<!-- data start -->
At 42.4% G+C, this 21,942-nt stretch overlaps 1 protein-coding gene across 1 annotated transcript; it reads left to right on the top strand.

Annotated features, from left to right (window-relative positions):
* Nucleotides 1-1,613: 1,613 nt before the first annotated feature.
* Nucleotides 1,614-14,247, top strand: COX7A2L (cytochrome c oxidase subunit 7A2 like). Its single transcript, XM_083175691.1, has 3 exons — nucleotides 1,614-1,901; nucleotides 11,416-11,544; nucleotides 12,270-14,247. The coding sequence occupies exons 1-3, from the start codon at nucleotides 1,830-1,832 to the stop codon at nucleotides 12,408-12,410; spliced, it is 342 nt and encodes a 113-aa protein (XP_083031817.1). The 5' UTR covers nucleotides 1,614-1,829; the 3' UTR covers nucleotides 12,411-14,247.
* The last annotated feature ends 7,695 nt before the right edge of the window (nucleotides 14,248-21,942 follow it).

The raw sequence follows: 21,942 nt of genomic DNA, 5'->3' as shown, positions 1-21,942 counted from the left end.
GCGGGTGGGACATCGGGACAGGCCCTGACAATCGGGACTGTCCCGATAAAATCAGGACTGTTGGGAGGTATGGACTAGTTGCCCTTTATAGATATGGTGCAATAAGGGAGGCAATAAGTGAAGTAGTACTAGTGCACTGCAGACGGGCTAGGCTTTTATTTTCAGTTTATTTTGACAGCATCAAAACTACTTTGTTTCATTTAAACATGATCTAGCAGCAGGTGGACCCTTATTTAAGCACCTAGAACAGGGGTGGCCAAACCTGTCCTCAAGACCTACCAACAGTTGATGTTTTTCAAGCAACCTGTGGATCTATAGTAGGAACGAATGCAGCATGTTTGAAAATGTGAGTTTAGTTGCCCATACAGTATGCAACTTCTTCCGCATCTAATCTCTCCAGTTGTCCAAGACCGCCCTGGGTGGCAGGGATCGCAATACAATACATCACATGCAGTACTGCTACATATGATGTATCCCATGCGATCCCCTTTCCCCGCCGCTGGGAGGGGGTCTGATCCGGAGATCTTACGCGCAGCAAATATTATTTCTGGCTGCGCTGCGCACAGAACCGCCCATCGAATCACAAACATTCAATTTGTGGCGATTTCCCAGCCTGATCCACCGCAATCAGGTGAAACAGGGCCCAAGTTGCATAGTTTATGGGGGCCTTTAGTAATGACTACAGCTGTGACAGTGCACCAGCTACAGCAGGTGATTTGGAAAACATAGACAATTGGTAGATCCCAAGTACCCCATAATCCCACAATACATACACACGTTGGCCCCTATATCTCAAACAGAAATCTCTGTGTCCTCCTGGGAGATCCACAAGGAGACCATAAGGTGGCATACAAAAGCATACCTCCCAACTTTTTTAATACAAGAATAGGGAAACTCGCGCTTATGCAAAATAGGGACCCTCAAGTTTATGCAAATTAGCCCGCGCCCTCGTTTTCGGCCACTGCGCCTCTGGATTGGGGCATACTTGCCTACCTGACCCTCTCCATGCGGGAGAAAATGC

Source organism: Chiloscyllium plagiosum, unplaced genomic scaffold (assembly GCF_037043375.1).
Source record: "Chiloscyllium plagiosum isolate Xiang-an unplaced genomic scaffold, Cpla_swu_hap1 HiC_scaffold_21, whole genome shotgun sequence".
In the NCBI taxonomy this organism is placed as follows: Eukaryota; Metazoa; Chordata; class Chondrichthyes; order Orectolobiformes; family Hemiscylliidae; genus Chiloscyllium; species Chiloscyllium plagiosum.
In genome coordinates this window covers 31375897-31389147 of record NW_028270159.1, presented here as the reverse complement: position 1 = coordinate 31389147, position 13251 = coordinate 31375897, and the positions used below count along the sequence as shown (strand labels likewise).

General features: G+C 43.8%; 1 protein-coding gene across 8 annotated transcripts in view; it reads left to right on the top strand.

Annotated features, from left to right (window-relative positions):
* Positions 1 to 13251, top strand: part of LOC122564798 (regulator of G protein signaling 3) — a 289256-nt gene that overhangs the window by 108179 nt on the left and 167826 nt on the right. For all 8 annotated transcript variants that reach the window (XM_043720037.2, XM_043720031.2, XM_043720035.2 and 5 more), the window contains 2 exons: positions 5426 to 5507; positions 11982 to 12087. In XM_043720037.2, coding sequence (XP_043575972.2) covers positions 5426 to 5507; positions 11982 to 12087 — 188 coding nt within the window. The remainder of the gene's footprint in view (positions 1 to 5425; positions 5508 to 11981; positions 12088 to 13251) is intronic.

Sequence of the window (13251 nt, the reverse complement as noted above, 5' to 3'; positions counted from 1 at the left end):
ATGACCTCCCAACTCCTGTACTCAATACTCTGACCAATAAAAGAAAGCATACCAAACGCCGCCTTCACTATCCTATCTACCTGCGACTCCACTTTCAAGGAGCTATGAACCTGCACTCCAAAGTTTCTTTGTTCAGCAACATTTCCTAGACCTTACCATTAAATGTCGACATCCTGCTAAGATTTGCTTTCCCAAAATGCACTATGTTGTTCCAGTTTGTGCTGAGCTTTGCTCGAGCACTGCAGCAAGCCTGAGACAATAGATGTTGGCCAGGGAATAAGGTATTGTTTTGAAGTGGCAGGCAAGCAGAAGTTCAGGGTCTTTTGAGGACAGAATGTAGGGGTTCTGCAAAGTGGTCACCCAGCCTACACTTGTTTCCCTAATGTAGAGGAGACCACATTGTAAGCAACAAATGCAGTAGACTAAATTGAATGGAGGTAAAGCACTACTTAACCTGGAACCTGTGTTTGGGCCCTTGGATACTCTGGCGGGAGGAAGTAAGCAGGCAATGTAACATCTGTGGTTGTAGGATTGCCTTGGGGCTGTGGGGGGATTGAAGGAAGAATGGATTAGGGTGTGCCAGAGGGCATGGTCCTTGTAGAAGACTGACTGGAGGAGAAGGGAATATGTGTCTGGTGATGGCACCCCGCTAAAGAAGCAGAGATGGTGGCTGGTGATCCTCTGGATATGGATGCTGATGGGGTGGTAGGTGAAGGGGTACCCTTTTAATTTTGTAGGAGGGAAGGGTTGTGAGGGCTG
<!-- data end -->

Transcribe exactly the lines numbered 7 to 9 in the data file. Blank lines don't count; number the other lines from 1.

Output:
GCGGGTGGGACATCGGGACAGGCCCTGACAATCGGGACTGTCCCGATAAAATCAGGACTGTTGGGAGGTATGGACTAGTTGCCCTTTATAGATATGGTGCAATAAGGGAGGCAATAAGTGAAGTAGTACTAGTGCACTGCAGACGGGCTAGGCTTTTATTTTCAGTTTATTTTGACAGCATCAAAACTACTTTGTTTCATTTAAACATGATCTAGCAGCAGGTGGACCCTTATTTAAGCACCTAGAACAGGGGTGGCCAAACCTGTCCTCAAGACCTACCAACAGTTGATGTTTTTCAAGCAACCTGTGGATCTATAGTAGGAACGAATGCAGCATGTTTGAAAATGTGAGTTTAGTTGCCCATACAGTATGCAACTTCTTCCGCATCTAATCTCTCCAGTTGTCCAAGACCGCCCTGGGTGGCAGGGATCGCAATACAATACATCACATGCAGTACTGCTACATATGATGTATCCCATGCGATCCCCTTTCCCCGCCGCTGGGAGGGGGTCTGATCCGGAGATCTTACGCGCAGCAAATATTATTTCTGGCTGCGCTGCGCACAGAACCGCCCATCGAATCACAAACATTCAATTTGTGGCGATTTCCCAGCCTGATCCACCGCAATCAGGTGAAACAGGGCCCAAGTTGCATAGTTTATGGGGGCCTTTAGTAATGACTACAGCTGTGACAGTGCACCAGCTACAGCAGGTGATTTGGAAAACATAGACAATTGGTAGATCCCAAGTACCCCATAATCCCACAATACATACACACGTTGGCCCCTATATCTCAAACAGAAATCTCTGTGTCCTCCTGGGAGATCCACAAGGAGACCATAAGGTGGCATACAAAAGCATACCTCCCAACTTTTTTAATACAAGAATAGGGAAACTCGCGCTTATGCAAAATAGGGACCCTCAAGTTTATGCAAATTAGCCCGCGCCCTCGTTTTCGGCCACTGCGCCTCTGGATTGGGGCATACTTGCCTACCTGACCCTCTCCATGCGGGAGAAAATGC

Source organism: Chiloscyllium plagiosum, unplaced genomic scaffold (assembly GCF_037043375.1).
Source record: "Chiloscyllium plagiosum isolate Xiang-an unplaced genomic scaffold, Cpla_swu_hap1 HiC_scaffold_21, whole genome shotgun sequence".